Why we need a Resolution on Rheumatic Fever and Rheumatic Heart Disease
On 1st June 2017, at the World Health Organization (WHO) in Geneva, governments recommended a Resolution on ‘Rheumatic Fever and Rheumatic Heart Disease’ for adoption at the World Health Assembly in May 2018.
This decision marked a huge step forward for the RHD community: since 2014, we at the World Heart Federation, alongside our RHD Action partners, have been pushing governments and the WHO to develop a global Resolution on RHD, arguing that it deserves to take its place alongside other key public health priorities.
But why do we need a Resolution? What actions does a Resolution contain? And most crucially, how will it affect the care that people living with RHD receive? It helps if we look at three pieces of the puzzle: people, policy and programmes.
People, Policy & Programmes
A Resolution is a piece of written policy that contains clear commitments for countries to put into action regarding which health services they need to provide – services that are absent for many living with rheumatic fever or RHD.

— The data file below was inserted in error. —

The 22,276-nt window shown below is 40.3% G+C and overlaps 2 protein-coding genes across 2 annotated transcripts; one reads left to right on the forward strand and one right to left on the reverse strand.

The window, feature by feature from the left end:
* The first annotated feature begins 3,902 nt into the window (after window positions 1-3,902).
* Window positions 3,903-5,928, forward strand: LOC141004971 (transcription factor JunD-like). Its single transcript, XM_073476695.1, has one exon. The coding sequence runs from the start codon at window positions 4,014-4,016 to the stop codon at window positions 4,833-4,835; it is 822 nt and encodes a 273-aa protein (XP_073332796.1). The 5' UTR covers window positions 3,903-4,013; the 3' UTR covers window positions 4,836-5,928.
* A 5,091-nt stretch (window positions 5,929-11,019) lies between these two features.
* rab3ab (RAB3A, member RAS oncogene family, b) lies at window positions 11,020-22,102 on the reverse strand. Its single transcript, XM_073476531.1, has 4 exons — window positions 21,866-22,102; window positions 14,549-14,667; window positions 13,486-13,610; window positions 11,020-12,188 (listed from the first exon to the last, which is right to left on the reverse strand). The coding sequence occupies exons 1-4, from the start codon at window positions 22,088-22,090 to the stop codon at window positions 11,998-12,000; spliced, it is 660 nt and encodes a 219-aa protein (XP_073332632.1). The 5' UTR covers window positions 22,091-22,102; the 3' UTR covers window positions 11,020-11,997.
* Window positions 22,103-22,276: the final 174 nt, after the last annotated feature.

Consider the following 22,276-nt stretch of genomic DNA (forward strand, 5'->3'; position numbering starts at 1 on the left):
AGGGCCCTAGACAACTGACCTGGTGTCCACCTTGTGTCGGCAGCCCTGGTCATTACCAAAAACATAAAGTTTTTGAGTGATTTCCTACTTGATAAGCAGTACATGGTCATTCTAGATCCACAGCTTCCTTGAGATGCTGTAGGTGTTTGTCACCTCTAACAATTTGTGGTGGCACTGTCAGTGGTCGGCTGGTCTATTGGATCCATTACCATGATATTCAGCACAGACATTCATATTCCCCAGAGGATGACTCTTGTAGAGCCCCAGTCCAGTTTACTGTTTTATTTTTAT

The adoption of a Resolution on RHD will ensure that there are people within WHO working on this disease, including those working in related areas such as maternal and child health. It will also increase recognition of those who matter most – people living with RHD – and increase support for overlooked health workers delivering vital services.
Secondly, we need governments to have plans and policies that set out how they will prevent and control RHD. The current draft Resolution helps Ministries of Health to do just that, by highlighting priority actions for governments to take when developing national strategies.
Finally, WHO previously ran a successful programme on rheumatic fever and RHD, which ended in 2001 due to a lack of funding and support from countries. A Resolution will give WHO a strong mandate to work on rheumatic fever and RHD to support countries who want to establish national programmes.
Through our #TimeToTackleRHD campaign, RHD Action will be advocating to governments ahead of the World Health Assembly to support the adoption of the Resolution in May.
This is where the whole RHD community can get involved: you can download our campaign resources from the RHD Action website, which include summaries, timelines and a template letter. And please don’t hesitate to get in touch with any updates from your own advocacy efforts at email@example.com